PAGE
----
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J Korean Acad Fam Med. 1998 Oct;19(10):787-800. Korean. Original Article.
Lee HR , Kang YJ , Shim JY .
Department of Family Medicine, Yong Dong Severance Hospital, Seoul, Korea.
Seoul School Health Center, Seoul, Korea.
Abstract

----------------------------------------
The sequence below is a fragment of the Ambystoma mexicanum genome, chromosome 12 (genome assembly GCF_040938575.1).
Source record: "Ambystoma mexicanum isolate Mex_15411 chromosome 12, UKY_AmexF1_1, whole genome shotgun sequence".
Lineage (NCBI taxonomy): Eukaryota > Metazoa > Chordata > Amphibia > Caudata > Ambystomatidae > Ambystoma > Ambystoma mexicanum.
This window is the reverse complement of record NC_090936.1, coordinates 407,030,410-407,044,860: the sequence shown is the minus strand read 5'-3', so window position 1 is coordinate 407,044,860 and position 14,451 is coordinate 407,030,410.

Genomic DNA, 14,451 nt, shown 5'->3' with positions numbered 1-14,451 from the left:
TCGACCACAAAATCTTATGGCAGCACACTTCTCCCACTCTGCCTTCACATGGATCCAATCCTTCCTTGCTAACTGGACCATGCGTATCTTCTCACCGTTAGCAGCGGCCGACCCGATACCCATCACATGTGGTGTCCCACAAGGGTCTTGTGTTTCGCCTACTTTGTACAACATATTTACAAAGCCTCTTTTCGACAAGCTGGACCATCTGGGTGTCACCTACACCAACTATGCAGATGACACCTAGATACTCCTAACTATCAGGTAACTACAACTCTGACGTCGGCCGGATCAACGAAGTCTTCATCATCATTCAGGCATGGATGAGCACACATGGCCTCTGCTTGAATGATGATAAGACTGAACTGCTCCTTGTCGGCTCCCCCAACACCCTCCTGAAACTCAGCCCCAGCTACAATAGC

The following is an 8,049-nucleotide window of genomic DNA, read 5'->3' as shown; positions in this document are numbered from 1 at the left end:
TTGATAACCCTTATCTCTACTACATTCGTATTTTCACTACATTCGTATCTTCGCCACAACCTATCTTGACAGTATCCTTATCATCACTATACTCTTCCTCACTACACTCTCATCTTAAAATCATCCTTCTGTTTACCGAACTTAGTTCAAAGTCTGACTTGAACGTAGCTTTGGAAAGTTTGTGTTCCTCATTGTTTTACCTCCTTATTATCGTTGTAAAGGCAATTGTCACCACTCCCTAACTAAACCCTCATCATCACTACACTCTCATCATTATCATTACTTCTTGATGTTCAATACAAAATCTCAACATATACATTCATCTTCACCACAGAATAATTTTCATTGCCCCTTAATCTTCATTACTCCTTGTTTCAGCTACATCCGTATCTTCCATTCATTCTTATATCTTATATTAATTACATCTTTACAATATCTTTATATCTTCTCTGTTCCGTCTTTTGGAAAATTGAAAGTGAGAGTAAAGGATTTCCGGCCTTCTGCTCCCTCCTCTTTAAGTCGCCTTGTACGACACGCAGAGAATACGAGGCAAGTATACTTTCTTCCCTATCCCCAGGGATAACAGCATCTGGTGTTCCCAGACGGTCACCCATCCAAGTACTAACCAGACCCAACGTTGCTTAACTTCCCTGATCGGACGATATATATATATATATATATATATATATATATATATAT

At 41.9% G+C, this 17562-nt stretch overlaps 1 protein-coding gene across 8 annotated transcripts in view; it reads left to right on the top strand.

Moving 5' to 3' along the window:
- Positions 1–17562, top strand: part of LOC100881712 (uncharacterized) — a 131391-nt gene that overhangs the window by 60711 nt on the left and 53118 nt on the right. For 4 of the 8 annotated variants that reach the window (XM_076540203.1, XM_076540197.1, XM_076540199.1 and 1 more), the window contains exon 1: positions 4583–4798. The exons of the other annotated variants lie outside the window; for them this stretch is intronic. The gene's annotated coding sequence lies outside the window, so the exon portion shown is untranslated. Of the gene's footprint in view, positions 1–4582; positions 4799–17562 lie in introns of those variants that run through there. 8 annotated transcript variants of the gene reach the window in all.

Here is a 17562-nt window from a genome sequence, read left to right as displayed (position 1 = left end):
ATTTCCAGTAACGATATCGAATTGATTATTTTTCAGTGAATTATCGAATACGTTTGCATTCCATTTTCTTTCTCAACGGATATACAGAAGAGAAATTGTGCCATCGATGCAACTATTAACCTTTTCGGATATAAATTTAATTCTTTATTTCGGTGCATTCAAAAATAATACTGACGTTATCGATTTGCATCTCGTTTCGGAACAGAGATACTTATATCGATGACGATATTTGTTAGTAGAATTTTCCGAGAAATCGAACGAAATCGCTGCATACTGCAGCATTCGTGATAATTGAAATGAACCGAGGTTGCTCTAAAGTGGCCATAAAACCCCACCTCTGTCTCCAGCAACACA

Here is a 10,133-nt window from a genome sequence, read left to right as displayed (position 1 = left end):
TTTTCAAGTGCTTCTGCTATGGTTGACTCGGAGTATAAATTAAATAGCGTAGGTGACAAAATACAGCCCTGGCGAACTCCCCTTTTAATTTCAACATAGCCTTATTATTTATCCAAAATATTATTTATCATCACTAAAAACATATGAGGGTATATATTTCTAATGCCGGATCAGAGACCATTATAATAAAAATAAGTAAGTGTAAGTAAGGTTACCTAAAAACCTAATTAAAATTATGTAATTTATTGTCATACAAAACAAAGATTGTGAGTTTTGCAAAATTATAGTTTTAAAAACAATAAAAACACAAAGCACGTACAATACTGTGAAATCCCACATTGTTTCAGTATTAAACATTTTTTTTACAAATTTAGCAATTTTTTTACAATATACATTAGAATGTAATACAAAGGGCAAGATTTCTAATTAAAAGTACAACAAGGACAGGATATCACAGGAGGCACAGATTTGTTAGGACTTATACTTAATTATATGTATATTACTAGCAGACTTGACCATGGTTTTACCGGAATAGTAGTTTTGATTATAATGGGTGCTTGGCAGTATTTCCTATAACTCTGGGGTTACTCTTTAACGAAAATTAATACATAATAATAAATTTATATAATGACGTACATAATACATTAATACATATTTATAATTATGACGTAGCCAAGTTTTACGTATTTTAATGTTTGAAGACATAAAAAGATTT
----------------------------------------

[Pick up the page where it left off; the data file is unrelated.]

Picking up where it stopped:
BACKGROUND: Although childhood obesity is an increasing public health problem in our society and a number of regimens have been developed and distributed for the treatment of adult obesity, few studies have focused on therapeutic programs for obese children. The objective of this study was to deveIop and measure the effects of an OPD-based childhood obesity control program. METHOD: 'The OPD-based childhood obesity control program was developed by reviewing the preexisting literature and consulting specialists. It was applied to the 4-6th grade obese(obesity index >or=30% ) children. The effects of intervention were assessed by the changes in obesity-related behavior, caloric and nutrient intake and exercise amount. The effects in the OPD-based group (group I) were also compared with the school-based group (group II) and the no intervention group (group III). RESULTS: The OPD-based program was developed based on behavioral modification principles such as self monitoring, stimulus control, positive reinforcement, social support, cognitive change and behavioral contracts and contained diet and exercise therapy. The developed program was applied to 34 pairs(child and mother) in the treatment group of which 21 pairs completed the basic session and 17 pairs completed the additional follow up session. Significant changes, decreases, in obesity index were observed In the OPD-based group. No significant changes were found in the school-based group whereas increased degrees of obesity were found in the no intervention group. Obesity related behavior scores were significantly increased in both the OPD- and school-based groups. The children in both the OPD-based group showed significant decrease in dietary intake and increase in exercise amount. CONCLUSION: Although it was a short-term treatment result, the OPD-based program was more effective than the school-based program in childhood obesity control. We suggest that a control program of comparable intensity and individualization as ours is required, for effective childhood obesity control.

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